Woven textiles were a measure for the status and wealth of a society from ancient times. At Arras in France, an important garrison town for the Roman Empire the entire population converted to Christianity in the fourth century. It became a centre for the wool industry and its wealth grew after 1180 when it was granted a commercial license by the crown, based on the successful production of tapestries for which ‘Arras’ became a generic term. The ‘three fates’, an image from Greek mythology was captured on this tapestry weaving the threads of destiny. Lachesis determined the length of thread – the period of one’s life, Klotho combed the wool and spun the thread of life while Atropos wove the thread into the fabric of one’s actions. The belief was it didn’t matter what you decided you wanted to do, or to be you couldn’t escape a pre-ordained destiny.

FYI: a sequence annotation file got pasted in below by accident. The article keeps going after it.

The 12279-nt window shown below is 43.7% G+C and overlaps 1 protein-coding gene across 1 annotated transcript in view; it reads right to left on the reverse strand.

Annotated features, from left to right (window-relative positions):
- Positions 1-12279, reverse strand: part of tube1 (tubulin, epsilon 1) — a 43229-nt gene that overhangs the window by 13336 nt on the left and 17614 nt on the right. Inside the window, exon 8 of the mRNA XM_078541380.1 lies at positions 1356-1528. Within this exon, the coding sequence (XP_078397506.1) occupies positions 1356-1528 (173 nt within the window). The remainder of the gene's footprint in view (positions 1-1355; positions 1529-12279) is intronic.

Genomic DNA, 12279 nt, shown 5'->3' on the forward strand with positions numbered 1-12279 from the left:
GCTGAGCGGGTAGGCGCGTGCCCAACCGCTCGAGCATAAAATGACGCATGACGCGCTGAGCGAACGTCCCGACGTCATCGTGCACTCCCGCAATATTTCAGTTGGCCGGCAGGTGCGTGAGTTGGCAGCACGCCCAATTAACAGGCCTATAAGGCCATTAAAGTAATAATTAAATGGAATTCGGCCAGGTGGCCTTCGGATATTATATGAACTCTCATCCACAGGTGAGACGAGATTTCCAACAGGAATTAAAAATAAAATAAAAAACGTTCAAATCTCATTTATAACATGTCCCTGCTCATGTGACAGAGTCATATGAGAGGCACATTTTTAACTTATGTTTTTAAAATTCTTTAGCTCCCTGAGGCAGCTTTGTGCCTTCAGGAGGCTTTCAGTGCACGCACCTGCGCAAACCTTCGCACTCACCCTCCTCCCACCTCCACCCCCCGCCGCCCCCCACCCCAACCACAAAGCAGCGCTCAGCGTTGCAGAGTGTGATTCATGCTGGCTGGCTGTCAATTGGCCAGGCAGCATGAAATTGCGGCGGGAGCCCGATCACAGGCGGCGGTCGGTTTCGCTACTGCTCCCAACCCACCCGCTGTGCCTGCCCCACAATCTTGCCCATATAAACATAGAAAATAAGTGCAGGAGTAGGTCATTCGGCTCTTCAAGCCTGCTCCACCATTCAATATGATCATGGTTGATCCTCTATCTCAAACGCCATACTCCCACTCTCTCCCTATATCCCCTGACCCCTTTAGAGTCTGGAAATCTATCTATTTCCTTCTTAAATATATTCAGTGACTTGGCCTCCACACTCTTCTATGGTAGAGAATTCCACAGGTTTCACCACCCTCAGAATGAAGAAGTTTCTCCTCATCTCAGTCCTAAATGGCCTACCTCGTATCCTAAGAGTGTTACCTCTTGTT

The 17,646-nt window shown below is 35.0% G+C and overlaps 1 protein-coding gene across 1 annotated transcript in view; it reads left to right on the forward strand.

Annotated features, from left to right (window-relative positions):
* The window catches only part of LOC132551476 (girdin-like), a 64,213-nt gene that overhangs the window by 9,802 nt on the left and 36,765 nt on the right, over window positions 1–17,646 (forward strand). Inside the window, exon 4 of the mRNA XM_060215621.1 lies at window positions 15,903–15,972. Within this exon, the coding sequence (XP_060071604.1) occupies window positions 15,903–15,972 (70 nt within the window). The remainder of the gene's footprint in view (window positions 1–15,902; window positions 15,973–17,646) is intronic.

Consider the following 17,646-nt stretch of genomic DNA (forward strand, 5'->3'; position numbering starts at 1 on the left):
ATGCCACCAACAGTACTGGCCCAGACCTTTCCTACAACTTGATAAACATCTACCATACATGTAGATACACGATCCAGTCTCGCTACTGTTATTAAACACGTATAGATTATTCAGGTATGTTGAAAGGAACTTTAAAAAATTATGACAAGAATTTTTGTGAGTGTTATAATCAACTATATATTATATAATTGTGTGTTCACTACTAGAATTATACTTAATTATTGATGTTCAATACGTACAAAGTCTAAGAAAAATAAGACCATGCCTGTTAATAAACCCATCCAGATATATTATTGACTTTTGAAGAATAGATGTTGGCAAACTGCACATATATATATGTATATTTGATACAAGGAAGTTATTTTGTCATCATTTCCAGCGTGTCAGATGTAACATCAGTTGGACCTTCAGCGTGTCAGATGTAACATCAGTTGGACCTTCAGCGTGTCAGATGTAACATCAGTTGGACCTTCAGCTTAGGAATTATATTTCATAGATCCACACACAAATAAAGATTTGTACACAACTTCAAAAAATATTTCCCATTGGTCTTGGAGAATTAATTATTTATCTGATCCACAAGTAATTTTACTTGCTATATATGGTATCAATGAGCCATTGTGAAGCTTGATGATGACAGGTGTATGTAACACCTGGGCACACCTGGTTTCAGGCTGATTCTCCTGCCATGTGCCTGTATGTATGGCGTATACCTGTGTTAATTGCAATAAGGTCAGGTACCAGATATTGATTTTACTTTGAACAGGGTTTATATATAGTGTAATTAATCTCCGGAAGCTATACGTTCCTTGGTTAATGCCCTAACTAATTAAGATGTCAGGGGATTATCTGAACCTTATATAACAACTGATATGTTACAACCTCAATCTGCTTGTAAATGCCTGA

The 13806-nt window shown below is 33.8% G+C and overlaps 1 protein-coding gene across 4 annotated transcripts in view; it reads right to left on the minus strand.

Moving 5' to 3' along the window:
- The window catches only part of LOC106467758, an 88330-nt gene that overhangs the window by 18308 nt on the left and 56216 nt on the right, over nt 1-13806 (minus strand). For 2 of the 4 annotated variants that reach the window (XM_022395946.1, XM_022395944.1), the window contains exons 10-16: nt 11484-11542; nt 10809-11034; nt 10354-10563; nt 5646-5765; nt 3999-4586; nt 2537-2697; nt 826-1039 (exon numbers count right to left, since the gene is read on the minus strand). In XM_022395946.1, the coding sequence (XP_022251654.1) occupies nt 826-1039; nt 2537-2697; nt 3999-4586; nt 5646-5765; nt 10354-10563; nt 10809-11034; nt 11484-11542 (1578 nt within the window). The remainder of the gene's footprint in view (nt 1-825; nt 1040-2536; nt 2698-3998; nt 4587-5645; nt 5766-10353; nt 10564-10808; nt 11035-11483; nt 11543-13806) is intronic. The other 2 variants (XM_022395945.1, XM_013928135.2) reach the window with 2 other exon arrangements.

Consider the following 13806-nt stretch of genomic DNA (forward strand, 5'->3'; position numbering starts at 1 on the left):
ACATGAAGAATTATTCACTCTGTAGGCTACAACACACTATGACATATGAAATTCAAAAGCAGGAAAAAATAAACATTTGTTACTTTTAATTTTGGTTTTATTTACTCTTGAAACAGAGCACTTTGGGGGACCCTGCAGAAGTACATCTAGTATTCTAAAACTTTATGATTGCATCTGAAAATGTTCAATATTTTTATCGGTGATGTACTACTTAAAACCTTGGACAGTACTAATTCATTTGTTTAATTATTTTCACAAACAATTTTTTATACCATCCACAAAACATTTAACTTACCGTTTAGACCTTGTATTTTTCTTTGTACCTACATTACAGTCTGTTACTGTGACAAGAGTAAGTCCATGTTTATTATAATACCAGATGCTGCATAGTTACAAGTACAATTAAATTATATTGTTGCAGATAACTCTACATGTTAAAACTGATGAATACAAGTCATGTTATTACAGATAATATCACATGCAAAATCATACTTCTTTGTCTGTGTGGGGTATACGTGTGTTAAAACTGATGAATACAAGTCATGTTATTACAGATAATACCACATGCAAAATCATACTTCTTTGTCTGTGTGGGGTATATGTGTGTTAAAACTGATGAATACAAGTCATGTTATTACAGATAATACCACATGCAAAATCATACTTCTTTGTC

Carolyn McDowall FRSA has gained considerable experience and business acumen in her professional career. An independent cultural and social historian, Carolyn is an interior designer by trade. She has been involved in the creative sector for over thirty years in Australia; completing interior design projects, creating and producing innovative corporate and not-for profit (social profit) community events. She has over that time continuously conducted independent research , while designing, developing, and producing educational art and design history programs in conjunction with renowned specialist colleagues.